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Science  09 Apr 2010:
Vol. 328, Issue 5975, pp. 249
DOI: 10.1126/science.328.5975.249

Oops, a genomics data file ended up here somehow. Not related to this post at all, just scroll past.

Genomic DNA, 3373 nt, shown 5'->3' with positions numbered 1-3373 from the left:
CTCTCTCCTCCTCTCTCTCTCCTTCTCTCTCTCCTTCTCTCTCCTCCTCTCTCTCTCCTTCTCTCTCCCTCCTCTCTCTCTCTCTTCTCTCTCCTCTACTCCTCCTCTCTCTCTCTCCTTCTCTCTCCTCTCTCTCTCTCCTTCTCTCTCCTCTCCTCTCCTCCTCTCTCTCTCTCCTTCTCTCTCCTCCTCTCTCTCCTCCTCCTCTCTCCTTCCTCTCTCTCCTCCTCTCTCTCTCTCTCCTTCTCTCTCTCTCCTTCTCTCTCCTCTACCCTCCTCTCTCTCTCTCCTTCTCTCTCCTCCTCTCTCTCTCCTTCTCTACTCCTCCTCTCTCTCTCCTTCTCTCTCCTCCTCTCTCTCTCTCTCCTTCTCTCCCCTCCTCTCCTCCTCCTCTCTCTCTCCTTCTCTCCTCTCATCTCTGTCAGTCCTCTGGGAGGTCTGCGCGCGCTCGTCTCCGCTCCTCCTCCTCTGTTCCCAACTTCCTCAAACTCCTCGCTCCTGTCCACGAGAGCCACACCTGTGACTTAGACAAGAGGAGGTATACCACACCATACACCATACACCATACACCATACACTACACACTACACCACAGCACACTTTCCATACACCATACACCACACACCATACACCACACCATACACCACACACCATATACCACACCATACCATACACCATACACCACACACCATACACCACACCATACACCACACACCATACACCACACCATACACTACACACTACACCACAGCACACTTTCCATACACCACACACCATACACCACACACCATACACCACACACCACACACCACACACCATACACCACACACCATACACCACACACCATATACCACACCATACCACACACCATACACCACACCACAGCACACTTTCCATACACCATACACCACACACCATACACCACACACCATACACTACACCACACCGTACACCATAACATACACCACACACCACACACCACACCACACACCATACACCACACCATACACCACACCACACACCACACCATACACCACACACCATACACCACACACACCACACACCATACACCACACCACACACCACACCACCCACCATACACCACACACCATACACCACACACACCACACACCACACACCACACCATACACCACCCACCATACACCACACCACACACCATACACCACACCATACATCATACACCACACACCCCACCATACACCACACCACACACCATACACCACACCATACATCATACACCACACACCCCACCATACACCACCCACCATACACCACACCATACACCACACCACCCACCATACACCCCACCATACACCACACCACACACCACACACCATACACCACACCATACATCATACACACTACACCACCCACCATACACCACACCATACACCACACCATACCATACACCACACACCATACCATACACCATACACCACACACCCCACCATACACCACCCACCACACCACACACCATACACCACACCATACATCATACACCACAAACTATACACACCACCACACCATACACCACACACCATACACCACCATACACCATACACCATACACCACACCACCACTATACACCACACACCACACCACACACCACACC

It's an interesting time for genome scientists. With next generation technologies outpacing Moore's Law and prices plummeting, human genomes-once multimillion-dollar propositions-today cost tens of thousands of dollars, about the same as a car. Yet multiply those prices by the sample numbers required to triangulate disease genes-not to mention the burden of collecting, storing, and analyzing the resulting data-and expect genomic sticker shock. There is an alternative. Supported by some $76.5 million in federal spending since 2008, plus a clutch of commercial products, exome sequencing proved its mettle in 2009 with a trio of papers highlighting its clinical possibilities. No wonder Science named exome studies one of five "areas to watch" in its December "Breakthrough of the Year" issue.

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